The higher premiums, coupled with expensive requirements for homes being rebuilt within newly mapped flood hazard zones, which will take into account the storm’s vast reach, pose a serious threat to middle-class and lower-income enclaves.
The heightened financial pressure has emerged as an unintended consequence of efforts to stop the government subsidization of risk that has encouraged so many to build and rebuild along coasts increasingly vulnerable to extreme weather. Supporters of the effort acknowledged that it would squeeze lower-income residents but said it was vital for the insurance program to reflect the risk of living along the shore.
“The irony is, if we allowed market forces to dictate at the coast, a lot of the development in the wrong places would never have gotten built,” said Jeffrey Tittel, director of the Sierra Club’s chapter in New Jersey. “But we didn’t. We subsidized that development with low insurance rates for decades. And we can’t afford to keep doing that.
[Thanks for Jude Colle for calling it to my attention.]
- After Sandy: Why We Can’t Keep Rebuilding on the Water’s Edge (science.time.com)
Insurance Industry – could it do more to prevent disasters?
You might think Wired magazine is an unlikely place to deal with disaster mitigation, but they did offer this article: How Insurers Can Foil the Next Hurricane Sandy, on October 31.
Weather Forecasting: – why is the U.S. falling behind the Europeans?
Americans should take great pride in the fact that computer weather modeling was invented here, along with weather satellites and other scientific and technological marvels. Sadly, the skill of our computer models fell substantially behind that of other nations some decades ago, and by many measures we are in third or even fourth place today. The overall star performer is a computer model operated by a consortium of European nations; that model accurately predicted Sandy’s track and evolution well before U.S. models caught up later last week.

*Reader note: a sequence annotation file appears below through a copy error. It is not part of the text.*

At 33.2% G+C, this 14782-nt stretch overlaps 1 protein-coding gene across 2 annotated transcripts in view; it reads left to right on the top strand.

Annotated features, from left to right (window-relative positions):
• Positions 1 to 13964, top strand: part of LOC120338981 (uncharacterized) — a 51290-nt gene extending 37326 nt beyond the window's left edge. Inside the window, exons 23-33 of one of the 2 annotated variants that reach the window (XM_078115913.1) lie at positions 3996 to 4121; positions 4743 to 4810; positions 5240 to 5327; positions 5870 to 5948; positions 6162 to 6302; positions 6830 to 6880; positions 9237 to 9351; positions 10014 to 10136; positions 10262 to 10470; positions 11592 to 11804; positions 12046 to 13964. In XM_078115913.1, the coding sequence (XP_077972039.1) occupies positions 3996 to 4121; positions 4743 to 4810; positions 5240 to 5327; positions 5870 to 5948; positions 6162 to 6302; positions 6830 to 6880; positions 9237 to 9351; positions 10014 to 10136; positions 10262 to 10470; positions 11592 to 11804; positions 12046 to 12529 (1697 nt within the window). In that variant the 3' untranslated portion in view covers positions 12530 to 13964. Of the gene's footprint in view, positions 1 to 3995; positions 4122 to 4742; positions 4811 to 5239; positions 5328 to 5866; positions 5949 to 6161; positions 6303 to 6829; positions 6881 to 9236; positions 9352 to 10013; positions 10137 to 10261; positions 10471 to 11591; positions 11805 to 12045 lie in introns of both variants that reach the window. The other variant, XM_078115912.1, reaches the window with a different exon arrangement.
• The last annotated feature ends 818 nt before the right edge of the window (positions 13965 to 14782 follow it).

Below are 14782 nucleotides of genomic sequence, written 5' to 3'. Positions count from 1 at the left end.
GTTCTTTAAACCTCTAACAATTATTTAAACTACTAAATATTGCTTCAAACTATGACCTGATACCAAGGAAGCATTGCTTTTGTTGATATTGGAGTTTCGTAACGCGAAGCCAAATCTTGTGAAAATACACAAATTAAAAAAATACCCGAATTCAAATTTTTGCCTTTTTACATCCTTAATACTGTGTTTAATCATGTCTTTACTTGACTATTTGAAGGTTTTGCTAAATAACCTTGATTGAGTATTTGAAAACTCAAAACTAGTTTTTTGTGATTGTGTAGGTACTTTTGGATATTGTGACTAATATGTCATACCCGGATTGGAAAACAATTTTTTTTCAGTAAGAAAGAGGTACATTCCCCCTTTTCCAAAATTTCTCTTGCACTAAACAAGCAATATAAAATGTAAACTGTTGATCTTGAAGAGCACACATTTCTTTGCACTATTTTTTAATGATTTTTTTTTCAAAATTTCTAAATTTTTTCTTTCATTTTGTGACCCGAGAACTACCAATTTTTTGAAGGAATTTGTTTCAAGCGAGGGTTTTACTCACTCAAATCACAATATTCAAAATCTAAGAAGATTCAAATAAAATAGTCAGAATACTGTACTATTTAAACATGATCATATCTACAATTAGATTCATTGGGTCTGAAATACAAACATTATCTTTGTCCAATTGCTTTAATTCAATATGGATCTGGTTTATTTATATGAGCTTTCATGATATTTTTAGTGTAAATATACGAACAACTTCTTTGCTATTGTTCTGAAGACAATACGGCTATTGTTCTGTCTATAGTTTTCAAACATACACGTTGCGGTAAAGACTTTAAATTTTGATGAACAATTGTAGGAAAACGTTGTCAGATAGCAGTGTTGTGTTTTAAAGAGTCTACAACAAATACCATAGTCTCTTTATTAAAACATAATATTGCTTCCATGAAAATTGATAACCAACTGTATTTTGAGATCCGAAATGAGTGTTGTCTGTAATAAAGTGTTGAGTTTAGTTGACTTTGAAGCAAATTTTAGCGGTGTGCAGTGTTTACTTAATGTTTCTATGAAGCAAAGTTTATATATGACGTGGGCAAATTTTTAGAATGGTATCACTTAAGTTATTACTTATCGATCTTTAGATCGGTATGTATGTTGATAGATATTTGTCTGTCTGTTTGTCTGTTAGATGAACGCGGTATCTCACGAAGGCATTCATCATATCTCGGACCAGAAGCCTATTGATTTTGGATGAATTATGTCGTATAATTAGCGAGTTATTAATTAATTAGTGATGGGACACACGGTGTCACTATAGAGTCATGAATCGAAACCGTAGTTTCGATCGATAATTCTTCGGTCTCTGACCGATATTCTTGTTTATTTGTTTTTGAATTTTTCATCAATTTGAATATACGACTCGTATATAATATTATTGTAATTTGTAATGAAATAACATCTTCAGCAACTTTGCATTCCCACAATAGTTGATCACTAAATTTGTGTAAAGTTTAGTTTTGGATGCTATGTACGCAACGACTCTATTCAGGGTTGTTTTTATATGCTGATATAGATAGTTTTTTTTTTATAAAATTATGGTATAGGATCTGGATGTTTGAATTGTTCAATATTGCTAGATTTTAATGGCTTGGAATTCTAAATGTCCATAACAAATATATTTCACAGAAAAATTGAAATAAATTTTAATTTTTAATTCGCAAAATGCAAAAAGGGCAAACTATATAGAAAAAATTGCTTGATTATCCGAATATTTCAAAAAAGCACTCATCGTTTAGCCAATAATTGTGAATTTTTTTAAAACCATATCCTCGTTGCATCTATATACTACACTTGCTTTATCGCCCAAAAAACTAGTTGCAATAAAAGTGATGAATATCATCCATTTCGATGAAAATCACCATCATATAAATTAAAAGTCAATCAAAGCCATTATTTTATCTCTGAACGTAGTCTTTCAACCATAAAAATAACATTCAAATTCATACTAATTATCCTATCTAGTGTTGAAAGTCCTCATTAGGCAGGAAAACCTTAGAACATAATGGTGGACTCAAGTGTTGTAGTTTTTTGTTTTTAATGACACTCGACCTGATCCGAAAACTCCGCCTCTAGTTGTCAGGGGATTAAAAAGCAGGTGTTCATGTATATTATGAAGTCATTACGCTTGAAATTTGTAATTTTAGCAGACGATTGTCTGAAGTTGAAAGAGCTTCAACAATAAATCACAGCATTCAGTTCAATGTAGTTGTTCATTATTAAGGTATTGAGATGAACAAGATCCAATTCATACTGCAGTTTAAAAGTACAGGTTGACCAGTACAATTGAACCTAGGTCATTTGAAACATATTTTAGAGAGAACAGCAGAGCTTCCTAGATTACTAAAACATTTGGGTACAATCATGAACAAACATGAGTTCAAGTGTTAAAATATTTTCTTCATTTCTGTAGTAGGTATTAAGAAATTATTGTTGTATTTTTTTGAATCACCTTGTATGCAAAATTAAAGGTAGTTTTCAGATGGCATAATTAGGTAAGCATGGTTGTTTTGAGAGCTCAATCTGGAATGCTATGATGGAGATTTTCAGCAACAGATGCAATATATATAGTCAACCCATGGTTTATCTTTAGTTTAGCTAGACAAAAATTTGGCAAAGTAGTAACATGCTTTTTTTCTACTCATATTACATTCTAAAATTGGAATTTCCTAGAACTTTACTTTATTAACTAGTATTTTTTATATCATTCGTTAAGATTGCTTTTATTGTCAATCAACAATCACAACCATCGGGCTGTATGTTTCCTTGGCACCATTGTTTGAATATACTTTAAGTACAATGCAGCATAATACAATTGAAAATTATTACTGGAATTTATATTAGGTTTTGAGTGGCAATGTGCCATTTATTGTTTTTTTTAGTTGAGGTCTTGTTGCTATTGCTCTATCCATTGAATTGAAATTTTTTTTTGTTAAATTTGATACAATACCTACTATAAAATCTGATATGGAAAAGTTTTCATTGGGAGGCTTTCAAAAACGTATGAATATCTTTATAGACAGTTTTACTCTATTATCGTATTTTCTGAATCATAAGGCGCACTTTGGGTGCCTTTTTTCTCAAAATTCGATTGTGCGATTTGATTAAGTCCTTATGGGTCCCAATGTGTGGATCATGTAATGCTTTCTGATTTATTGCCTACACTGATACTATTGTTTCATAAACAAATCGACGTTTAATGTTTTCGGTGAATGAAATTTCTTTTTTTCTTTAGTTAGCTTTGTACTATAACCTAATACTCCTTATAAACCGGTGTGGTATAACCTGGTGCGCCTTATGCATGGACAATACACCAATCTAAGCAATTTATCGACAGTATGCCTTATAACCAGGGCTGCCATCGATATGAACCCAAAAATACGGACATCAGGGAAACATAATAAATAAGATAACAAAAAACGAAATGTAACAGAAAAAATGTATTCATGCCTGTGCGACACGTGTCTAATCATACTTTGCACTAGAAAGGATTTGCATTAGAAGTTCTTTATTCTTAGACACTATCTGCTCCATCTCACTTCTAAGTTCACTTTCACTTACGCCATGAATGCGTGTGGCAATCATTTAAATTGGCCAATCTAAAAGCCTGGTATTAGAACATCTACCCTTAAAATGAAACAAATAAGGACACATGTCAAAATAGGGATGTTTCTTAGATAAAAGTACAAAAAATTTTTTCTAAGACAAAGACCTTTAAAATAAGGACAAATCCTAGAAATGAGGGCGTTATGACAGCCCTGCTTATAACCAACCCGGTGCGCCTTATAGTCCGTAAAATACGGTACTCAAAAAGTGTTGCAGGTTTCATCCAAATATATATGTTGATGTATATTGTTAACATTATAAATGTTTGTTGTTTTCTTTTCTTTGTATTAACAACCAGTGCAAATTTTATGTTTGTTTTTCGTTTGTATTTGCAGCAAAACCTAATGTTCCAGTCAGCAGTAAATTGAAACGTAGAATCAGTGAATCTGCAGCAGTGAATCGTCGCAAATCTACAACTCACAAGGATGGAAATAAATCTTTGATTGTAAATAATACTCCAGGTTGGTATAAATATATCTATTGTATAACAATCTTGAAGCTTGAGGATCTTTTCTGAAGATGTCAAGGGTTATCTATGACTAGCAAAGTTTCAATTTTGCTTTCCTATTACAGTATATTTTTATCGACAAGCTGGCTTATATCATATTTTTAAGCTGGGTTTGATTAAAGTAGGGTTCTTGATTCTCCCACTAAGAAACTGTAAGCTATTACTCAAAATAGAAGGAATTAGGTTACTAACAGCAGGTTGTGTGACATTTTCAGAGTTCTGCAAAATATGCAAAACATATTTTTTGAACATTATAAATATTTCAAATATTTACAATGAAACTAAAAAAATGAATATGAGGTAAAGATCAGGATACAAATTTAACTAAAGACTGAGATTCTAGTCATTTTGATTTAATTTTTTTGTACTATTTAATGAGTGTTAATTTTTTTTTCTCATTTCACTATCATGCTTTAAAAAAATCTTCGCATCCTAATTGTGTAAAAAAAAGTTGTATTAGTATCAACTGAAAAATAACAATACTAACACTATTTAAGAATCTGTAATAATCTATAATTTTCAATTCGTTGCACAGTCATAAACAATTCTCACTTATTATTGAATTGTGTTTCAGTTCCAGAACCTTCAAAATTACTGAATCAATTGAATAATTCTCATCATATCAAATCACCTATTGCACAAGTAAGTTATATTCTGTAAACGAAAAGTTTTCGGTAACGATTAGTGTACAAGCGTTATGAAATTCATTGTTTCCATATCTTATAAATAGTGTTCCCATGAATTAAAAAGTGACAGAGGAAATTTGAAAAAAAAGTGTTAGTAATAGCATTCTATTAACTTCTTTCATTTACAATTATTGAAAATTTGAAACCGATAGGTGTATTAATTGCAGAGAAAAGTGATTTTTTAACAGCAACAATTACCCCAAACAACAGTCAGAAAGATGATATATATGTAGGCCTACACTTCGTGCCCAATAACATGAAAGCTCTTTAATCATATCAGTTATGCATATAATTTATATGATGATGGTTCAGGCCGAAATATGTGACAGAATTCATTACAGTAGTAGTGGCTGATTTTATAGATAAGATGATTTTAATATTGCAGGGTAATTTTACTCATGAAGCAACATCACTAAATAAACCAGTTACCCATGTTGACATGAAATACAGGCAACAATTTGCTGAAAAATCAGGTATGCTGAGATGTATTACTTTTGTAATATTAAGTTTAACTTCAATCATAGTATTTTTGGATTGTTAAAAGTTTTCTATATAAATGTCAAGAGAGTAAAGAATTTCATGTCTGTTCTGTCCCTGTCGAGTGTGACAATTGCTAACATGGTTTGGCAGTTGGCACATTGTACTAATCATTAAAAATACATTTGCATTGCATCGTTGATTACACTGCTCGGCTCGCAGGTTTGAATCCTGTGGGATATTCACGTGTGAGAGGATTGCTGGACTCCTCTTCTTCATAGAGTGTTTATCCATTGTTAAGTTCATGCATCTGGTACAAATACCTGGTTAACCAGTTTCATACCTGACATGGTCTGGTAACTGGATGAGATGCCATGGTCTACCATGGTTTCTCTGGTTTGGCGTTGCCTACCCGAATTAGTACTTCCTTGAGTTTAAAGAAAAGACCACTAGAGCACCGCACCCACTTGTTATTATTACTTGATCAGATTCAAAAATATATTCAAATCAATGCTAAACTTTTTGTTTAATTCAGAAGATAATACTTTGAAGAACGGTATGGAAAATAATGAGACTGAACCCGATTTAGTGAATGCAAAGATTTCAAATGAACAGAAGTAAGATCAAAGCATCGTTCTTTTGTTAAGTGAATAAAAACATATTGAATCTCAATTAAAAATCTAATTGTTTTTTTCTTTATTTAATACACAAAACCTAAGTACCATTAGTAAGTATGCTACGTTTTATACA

Why have we fallen so far behind? While there are many nuances to this answer, the basic reason is a failure of political will. The Europeans spend somewhat more on numerical weather prediction and run their models on larger and faster computers; they have also been more effective that we have in involving academic researchers in the development and improvement of their models. They appear to recognize that the monetary savings of skillful weather forecasts far outstrip what governments spend on the weather enterprise.
A new report from the Consumer Federation of America is titled: The Insurance Industry’s Incredible Disappearing Weather Catastrophic Risk: How Insurers have Shifted Risk and Costs Associated with Weather Catastrophes to Consumers and Taxpayers.
I do not feel competent to critically review this report, but I think it warrants serious attention from those who have the expertise. Your assessment is invited.
Thanks to G.W. Schulz for calling this report to my attention.
If you share my feeling that 2011 is a year full of disasters and calamaties, here are some statistics to back up that impression. From the Swiss Re insurance co., Catastrophes cost the insurance industry USD 70 billion in the first half year of 2011; Sept. 9, 2011.
Based on first half 2011 events:
- 2011 will be the year with the highest insured earthquake losses in history
- 2011 ranks already as the second costliest year for insured catastrophic losses
According to preliminary sigma estimates, total insured losses for the global insurance industry from natural catastrophes and man-made disasters reached an estimated USD 70 billion in the first half of 2011. This is more than double the figure of USD 29 billion for the first six months of 2010. Claims from natural catastrophes alone reached USD 67 billion in the first half of 2011, compared to USD 27 billion in the same period of last year.
Total economic losses to the society (insured and uninsured) for the first half year’s disasters were almost USD 278 billion. Approximately 26 000 people lost their lives in catastrophes in the first six months of 2011, most of them in Japan.
With more than USD 70 billion in insured catastrophe losses in the first half year alone, 2011 already ranks as the second most expensive year according to sigma records. This figure was only surpassed in 2005 when total catastrophe claims amounted to USD 120 billion, with hurricanes Katrina, Wilma and Rita causing claims of over USD 90 billion.
- Months left to go, 2011 becomes the costliest year for natural disasters in history (theextinctionprotocol.wordpress.com)
- Catastrophe costs to reach record in 2011 (theglobeandmail.com)
- Record natural disasters costing $36B (politico.com)